Silvergate Shares Drop to Fresh 2-Year Low Amid FTX Testimony

Shares of crypto-friendly bank Silvergate (SI) dropped 14% over the past 24 hours, hitting a new two-year low and underperforming most crypto assets on Tuesday as new FTX CEO John J. Ray III testifies before the House Financial Services Committee.

Silvergate was deeply involved with FTX before its collapse. Earlier this month, the San-Diego-based bank issued a statement saying it was the “victim of FTX’s and Alameda Research’s apparent misuse of customer assets and other lapses of judgment.”

Deposits by the crypto exchange made up nearly 10% of Silvergate’s $11.9 billion in deposits from digital asset customers, the bank disclosed in November.

Because of its relationship to the now-failed exchange, traders are looking for more answers about just how significant the collapse of FTX is for Silvergate and hope that maybe during Tuesday’s hearing, they will get more information.

“Traders don't want to hold Silvergate Capital this week as fears that any testimony from FTX could be damning,” said Edward Moya, senior market analyst of the Americas at OANDA. “Lawmakers are trying to find out everything that went wrong with FTX and some of that could spill over to Silvergate. Everyone wants to know if and how Silvergate played a pivotal role in the transferring of customer funds from FTX to Alameda. Any companies with ties to FTX will likely come under tremendous scrutiny.”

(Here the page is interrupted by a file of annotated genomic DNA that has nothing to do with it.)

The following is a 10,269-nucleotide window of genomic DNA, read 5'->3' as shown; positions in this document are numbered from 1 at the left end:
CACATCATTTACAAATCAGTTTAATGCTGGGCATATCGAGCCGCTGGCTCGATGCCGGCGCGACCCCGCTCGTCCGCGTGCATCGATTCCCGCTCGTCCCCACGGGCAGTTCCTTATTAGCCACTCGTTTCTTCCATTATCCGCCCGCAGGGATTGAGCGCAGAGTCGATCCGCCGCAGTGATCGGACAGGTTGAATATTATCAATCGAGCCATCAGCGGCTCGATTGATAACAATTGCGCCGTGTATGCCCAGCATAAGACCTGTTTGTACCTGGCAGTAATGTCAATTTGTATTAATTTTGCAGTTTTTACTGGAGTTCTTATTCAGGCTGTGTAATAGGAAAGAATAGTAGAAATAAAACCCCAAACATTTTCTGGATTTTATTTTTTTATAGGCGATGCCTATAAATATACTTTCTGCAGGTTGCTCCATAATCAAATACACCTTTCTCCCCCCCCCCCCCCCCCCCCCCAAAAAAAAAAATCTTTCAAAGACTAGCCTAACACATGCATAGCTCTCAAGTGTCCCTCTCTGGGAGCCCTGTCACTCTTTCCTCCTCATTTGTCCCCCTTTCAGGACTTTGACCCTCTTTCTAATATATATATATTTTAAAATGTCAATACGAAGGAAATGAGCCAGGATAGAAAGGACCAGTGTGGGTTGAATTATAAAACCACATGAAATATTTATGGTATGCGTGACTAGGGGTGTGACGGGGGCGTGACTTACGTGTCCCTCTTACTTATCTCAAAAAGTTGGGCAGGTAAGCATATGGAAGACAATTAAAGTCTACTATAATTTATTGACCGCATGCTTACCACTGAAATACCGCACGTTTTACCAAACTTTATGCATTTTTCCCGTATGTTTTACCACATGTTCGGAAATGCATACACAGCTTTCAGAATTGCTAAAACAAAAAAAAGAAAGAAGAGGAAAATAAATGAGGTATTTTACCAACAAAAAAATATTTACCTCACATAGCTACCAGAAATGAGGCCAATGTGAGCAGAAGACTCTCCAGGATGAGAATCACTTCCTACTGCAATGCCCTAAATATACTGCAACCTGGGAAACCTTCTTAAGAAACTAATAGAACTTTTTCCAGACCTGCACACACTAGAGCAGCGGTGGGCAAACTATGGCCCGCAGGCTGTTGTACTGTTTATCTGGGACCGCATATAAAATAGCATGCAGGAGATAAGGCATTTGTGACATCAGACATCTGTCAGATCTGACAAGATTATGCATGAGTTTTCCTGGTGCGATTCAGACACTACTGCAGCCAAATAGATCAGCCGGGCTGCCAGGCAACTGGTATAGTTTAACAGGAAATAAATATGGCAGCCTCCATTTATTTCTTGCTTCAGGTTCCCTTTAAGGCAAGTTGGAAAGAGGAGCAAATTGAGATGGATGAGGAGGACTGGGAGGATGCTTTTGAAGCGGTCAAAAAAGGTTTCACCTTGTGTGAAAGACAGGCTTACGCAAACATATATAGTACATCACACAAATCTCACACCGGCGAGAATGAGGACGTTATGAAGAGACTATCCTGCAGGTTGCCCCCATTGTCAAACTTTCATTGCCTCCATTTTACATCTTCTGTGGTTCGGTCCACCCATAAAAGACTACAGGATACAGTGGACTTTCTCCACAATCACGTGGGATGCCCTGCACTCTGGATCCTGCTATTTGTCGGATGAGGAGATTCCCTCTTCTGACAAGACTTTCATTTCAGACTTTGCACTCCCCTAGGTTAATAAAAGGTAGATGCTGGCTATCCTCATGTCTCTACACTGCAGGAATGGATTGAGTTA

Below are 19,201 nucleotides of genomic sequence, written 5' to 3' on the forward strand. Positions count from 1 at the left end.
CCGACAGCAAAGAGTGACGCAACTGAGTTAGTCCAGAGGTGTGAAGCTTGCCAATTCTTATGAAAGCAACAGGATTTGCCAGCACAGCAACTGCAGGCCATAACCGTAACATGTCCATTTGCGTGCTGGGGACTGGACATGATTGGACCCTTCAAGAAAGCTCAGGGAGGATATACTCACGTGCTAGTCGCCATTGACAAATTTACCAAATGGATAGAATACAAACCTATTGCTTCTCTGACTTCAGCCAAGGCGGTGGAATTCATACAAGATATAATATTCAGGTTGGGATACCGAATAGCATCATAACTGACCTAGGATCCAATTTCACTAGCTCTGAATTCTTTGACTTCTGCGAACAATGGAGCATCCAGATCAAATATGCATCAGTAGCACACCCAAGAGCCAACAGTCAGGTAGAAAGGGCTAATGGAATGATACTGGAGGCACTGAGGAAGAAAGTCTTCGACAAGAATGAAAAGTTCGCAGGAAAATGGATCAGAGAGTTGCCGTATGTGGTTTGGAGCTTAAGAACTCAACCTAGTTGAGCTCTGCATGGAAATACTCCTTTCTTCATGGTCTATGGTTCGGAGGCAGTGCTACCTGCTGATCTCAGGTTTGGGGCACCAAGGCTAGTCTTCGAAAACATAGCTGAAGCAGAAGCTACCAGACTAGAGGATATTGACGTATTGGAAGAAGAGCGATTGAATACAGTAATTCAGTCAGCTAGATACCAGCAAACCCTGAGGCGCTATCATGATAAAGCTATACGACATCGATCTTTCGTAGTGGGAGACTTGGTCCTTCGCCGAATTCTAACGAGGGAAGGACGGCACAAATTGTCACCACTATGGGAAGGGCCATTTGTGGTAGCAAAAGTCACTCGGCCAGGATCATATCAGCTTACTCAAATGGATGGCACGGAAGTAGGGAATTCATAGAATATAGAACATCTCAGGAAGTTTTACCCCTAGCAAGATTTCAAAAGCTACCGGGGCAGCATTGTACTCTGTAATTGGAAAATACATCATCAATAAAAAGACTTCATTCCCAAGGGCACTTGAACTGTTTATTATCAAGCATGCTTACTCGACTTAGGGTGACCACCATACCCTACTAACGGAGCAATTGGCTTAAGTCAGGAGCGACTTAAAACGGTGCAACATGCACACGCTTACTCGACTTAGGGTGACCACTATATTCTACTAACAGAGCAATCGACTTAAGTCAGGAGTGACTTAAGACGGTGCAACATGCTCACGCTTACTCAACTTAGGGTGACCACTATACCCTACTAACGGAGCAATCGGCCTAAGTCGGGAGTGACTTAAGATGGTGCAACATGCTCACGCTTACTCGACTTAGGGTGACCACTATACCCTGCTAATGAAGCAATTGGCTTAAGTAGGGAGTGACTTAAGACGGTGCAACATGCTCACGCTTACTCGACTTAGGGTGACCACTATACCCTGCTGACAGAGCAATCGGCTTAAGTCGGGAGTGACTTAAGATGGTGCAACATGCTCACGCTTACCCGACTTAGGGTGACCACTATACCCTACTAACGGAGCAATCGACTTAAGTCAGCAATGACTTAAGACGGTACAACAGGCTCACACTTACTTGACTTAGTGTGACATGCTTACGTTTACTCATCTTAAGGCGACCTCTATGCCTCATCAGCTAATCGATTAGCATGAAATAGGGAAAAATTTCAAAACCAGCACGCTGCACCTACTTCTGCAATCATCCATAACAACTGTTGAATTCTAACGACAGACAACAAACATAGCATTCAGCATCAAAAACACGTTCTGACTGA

Shares of Silvergate dropped to a fresh two-year low of $18.03 on Tuesday, down nearly 90% year-to-date and over 30% in the past month. The last time SI was trading at this price was in October 2020.

Silvergate shares dropped to a two-year low on Tuesday. (Source: TradingView/NYSE)

The bank recently received a letter from Senators Elizabeth Warren (D-Mass.), John Kennedy (R-La.) and Roger Marshall (R-Kan.), demanding answers over its supposed role in facilitating transfers between bankrupt exchange FTX and its sister firm, Alameda Research. Silvergate has until Dec. 19 to respond to the senators.